The National Union of Teachers announced today, Friday, plans for a national strike across schools in England and Wales for Wednesday 26 March.
This is officially over the long-standing dispute with government over worsening of our pay, pensions and conditions.
Yet for school workers, parents and students everywhere it is also about Tory education secretary Michael Gove’s dogmatic attacks on education.
The last such national strike was with other workers in the public sector on 30 November 2011. Since then a series of regional school strikes have happened jointly with the other main school union NASUWT.
This national strike was publicly threatened last November, but was postponed on the apparent promise of talks with the Secretary of State. They haven’t happened.
It was then planned for next Wednesday, but colleagues in the NASUWT wanted more time to plan. Their leaders meet on Friday of next week to decide whether or not to join this 26 March strike.
The NUT has no option but to fight on alone if others prevaricate.
Gove combines a neoconservative approach to the job of teaching—ratchetting up testing, dictating his preferred curricula, using Ofsted as a political fear factor, hankering after more grammar schools—withh a neoliberal approach to school management. This means handing public money over to private hands, such as through academies and free schools.
Gove denounces us as “enemies of promise” and dismisses critical local authorities and academics as “The Blob”. Yet Gove is immune to the scandalous failings of some academies and free schools, the crisis of school places due to high birth rates, the burn-out rate of newly qualified teachers. He doesn’t seem to care about the alienation of so many students from a system that leaves them without jobs, independence or hope.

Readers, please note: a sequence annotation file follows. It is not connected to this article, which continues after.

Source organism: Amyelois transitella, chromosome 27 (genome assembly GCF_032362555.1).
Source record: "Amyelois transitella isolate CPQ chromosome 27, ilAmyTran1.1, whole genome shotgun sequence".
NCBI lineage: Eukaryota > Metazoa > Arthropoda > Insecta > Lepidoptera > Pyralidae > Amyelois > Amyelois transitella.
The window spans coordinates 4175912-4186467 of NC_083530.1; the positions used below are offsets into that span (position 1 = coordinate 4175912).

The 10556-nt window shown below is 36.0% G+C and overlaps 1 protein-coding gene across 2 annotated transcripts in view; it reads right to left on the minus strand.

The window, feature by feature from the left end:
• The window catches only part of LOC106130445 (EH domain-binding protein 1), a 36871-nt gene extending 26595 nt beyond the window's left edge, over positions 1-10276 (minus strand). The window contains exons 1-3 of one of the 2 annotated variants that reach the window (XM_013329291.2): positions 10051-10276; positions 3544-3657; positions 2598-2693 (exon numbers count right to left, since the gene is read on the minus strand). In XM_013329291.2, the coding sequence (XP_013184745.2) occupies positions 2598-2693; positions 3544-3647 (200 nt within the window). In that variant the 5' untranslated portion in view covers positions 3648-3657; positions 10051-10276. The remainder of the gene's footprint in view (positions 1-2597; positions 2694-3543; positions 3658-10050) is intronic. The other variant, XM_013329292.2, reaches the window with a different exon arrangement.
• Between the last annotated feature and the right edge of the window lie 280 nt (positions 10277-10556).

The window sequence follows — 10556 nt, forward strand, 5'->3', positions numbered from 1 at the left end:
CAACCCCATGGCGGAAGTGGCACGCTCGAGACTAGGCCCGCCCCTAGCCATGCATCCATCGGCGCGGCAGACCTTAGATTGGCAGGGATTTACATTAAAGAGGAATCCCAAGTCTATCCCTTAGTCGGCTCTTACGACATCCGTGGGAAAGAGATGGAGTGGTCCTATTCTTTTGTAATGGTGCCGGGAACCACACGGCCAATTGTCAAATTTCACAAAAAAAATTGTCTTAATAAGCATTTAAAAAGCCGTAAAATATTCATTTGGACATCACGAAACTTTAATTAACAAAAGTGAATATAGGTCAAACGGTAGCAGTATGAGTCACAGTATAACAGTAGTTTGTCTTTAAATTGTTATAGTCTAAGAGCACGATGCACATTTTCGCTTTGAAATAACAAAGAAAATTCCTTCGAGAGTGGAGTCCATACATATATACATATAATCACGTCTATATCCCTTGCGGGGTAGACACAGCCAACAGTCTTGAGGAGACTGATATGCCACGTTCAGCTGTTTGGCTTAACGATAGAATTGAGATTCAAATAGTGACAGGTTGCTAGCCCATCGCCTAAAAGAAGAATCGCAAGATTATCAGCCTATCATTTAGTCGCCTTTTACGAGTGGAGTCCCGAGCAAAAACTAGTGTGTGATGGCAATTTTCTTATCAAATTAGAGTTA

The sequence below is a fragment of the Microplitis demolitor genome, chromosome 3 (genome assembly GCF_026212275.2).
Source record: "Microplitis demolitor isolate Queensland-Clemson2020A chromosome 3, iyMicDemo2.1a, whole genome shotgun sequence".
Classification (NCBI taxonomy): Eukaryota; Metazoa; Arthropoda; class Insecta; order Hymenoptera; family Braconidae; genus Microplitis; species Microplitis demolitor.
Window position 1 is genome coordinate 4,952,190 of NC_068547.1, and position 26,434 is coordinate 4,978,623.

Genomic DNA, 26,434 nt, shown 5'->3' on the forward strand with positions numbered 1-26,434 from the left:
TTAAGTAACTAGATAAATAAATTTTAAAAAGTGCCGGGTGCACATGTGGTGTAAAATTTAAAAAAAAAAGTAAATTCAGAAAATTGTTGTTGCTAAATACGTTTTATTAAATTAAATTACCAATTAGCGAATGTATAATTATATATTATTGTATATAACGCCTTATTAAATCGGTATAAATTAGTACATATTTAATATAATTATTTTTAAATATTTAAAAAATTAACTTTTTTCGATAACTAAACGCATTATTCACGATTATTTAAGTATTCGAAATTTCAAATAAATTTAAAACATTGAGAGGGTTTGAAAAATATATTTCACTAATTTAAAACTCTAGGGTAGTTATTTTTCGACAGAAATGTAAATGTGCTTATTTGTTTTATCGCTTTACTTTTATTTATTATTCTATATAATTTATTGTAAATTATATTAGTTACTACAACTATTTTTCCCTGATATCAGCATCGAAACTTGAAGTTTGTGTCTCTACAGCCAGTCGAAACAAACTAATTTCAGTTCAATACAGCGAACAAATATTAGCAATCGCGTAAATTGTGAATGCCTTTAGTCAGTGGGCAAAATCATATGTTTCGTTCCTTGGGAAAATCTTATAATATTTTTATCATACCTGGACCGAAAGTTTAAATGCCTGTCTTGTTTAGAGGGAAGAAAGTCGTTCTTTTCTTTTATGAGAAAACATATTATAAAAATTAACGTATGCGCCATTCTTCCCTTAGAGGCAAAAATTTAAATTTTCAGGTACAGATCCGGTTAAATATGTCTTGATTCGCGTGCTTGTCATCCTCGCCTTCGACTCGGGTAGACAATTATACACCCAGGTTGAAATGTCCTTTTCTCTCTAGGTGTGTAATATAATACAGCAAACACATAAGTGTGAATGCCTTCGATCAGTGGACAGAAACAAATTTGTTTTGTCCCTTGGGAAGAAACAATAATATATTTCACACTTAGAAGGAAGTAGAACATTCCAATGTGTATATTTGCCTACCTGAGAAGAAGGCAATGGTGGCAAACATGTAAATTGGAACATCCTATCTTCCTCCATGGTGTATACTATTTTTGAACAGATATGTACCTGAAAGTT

We are right to strike, to blow the whistle on what Gove is actually doing to schools and teaching. But we should be under no illusion that one day will be enough.
The NUT is calling on all concerned to support striking teachers, before and after the marches and rallies that will happen on 26 March. We hope that all other workers who are in dispute can strike with us that day. We also need a National Campaign for Education to unite the different pressure groups and compensate for the woeful lack of alternative vision from Westminster parties.
All Socialist Worker readers should now contact their local schools to state their support for the strikes, and get local pre-strike meetings organised to make the 26 March a success.